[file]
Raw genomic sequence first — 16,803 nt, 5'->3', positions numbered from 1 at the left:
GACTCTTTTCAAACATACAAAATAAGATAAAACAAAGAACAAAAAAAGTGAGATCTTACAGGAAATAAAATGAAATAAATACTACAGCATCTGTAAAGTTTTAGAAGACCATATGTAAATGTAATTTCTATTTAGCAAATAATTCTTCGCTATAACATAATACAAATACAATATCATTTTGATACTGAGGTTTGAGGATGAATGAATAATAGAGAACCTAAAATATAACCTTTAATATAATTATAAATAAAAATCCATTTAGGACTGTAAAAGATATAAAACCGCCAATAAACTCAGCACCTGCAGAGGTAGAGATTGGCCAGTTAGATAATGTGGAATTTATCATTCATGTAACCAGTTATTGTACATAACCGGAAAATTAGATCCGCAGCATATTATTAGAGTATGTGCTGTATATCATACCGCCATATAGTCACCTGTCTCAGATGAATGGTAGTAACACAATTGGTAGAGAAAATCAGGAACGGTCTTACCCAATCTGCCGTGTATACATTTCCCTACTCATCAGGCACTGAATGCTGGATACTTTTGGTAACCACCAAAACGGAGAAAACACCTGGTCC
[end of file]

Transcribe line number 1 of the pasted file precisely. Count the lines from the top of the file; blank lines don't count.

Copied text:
Raw genomic sequence first — 16,803 nt, 5'->3', positions numbered from 1 at the left: